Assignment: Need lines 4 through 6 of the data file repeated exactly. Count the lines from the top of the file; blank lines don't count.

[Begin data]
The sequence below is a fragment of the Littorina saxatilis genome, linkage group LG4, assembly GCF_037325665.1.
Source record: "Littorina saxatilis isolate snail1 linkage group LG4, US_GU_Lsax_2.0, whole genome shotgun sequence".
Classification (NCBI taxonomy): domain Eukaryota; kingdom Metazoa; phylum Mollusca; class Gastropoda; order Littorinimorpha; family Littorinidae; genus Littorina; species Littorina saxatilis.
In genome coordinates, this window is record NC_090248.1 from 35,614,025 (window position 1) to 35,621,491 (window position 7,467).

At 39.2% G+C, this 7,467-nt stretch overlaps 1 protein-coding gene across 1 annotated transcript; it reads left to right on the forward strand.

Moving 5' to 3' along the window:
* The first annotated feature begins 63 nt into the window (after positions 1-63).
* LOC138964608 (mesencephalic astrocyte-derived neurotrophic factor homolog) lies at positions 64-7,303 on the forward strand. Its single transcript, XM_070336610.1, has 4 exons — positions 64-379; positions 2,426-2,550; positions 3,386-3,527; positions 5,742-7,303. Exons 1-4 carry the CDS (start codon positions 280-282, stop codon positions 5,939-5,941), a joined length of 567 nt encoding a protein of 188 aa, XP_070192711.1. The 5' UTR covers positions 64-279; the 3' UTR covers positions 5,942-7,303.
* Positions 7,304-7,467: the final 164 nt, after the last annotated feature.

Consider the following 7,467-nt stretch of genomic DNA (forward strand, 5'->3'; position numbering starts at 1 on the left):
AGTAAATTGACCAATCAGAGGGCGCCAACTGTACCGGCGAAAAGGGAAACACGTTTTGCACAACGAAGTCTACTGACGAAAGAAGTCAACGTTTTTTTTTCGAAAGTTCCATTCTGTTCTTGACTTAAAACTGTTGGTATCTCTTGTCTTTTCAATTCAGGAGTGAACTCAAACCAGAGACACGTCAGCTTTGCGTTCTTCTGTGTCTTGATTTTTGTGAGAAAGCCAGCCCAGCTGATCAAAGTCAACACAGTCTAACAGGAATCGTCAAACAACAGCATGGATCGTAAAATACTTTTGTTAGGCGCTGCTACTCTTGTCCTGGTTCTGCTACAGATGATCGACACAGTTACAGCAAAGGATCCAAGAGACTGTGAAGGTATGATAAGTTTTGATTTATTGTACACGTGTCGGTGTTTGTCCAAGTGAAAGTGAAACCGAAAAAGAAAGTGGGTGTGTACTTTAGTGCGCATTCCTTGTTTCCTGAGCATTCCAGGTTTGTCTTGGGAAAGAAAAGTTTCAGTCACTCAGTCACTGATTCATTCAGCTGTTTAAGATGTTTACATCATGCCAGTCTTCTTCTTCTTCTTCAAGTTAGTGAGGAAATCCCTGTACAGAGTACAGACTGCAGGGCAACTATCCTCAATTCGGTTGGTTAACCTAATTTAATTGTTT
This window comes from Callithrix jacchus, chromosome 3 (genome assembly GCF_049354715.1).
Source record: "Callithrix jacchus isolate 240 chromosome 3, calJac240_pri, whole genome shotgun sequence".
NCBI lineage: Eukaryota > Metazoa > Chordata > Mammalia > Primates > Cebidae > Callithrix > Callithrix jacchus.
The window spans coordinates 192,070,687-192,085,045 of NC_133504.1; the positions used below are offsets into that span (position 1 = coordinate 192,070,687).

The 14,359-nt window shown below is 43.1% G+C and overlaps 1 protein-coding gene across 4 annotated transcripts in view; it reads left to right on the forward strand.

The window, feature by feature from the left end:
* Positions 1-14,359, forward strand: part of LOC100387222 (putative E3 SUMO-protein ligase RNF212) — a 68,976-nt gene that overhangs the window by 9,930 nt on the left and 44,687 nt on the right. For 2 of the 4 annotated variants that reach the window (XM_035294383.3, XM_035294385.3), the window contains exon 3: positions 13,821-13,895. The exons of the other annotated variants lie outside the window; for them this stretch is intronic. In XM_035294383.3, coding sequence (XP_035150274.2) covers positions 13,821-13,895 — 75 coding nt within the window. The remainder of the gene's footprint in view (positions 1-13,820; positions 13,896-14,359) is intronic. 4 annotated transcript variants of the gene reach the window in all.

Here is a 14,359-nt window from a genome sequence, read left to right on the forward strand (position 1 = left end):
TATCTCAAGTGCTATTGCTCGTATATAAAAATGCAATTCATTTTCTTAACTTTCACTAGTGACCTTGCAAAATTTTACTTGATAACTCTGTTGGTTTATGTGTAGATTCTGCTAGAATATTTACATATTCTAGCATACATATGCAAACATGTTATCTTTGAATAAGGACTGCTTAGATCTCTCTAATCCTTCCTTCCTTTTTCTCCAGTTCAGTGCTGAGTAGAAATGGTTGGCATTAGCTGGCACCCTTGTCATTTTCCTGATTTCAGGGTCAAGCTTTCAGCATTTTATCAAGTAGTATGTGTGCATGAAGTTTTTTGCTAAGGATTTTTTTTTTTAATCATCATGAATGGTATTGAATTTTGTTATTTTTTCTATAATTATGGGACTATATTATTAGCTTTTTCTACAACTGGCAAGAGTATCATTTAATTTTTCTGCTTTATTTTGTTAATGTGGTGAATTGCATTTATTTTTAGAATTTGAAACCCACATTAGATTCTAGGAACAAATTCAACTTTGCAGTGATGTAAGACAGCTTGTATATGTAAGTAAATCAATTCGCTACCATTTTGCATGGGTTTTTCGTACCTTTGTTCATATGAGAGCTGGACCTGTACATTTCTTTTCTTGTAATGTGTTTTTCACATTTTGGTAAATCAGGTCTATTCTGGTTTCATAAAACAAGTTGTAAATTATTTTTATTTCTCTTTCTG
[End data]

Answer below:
In genome coordinates, this window is record NC_090248.1 from 35,614,025 (window position 1) to 35,621,491 (window position 7,467).

At 39.2% G+C, this 7,467-nt stretch overlaps 1 protein-coding gene across 1 annotated transcript; it reads left to right on the forward strand.

Moving 5' to 3' along the window: